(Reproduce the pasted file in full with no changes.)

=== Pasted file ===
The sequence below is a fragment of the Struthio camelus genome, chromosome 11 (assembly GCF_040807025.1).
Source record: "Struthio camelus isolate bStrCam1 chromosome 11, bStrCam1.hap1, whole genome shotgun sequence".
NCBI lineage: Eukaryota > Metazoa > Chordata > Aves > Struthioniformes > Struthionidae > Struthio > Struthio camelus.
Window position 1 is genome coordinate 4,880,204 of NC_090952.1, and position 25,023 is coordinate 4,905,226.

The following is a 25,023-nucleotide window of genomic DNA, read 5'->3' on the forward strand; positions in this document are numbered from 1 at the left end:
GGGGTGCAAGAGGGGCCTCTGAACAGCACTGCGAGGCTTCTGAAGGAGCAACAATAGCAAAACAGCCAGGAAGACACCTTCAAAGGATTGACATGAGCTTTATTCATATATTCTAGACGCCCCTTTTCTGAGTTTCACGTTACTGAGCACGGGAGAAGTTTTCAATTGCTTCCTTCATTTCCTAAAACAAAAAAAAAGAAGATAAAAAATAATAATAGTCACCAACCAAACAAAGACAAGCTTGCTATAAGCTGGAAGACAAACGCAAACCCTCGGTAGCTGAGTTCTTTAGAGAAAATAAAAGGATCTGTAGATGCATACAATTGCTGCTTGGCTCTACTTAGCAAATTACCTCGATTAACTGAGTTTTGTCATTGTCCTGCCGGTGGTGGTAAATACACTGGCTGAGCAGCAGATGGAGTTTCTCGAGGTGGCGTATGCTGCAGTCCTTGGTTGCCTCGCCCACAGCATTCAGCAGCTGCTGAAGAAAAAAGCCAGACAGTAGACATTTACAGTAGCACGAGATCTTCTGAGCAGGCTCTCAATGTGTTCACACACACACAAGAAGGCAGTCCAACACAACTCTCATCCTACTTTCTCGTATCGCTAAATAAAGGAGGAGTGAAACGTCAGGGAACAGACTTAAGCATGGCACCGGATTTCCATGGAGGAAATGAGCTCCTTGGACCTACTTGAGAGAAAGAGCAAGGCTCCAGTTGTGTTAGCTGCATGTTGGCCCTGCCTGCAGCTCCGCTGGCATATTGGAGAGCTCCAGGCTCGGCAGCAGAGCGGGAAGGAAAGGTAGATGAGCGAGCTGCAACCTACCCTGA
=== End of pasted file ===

The sequence below is a fragment of the Struthio camelus genome, chromosome 11 (assembly GCF_040807025.1).
Source record: "Struthio camelus isolate bStrCam1 chromosome 11, bStrCam1.hap1, whole genome shotgun sequence".
NCBI lineage: Eukaryota > Metazoa > Chordata > Aves > Struthioniformes > Struthionidae > Struthio > Struthio camelus.
Window position 1 is genome coordinate 4,880,204 of NC_090952.1, and position 25,023 is coordinate 4,905,226.

The following is a 25,023-nucleotide window of genomic DNA, read 5'->3' on the forward strand; positions in this document are numbered from 1 at the left end:
GGGGTGCAAGAGGGGCCTCTGAACAGCACTGCGAGGCTTCTGAAGGAGCAACAATAGCAAAACAGCCAGGAAGACACCTTCAAAGGATTGACATGAGCTTTATTCATATATTCTAGACGCCCCTTTTCTGAGTTTCACGTTACTGAGCACGGGAGAAGTTTTCAATTGCTTCCTTCATTTCCTAAAACAAAAAAAAAGAAGATAAAAAATAATAATAGTCACCAACCAAACAAAGACAAGCTTGCTATAAGCTGGAAGACAAACGCAAACCCTCGGTAGCTGAGTTCTTTAGAGAAAATAAAAGGATCTGTAGATGCATACAATTGCTGCTTGGCTCTACTTAGCAAATTACCTCGATTAACTGAGTTTTGTCATTGTCCTGCCGGTGGTGGTAAATACACTGGCTGAGCAGCAGATGGAGTTTCTCGAGGTGGCGTATGCTGCAGTCCTTGGTTGCCTCGCCCACAGCATTCAGCAGCTGCTGAAGAAAAAAGCCAGACAGTAGACATTTACAGTAGCACGAGATCTTCTGAGCAGGCTCTCAATGTGTTCACACACACACAAGAAGGCAGTCCAACACAACTCTCATCCTACTTTCTCGTATCGCTAAATAAAGGAGGAGTGAAACGTCAGGGAACAGACTTAAGCATGGCACCGGATTTCCATGGAGGAAATGAGCTCCTTGGACCTACTTGAGAGAAAGAGCAAGGCTCCAGTTGTGTTAGCTGCATGTTGGCCCTGCCTGCAGCTCCGCTGGCATATTGGAGAGCTCCAGGCTCGGCAGCAGAGCGGGAAGGAAAGGTAGATGAGCGAGCTGCAACCTACCCTGA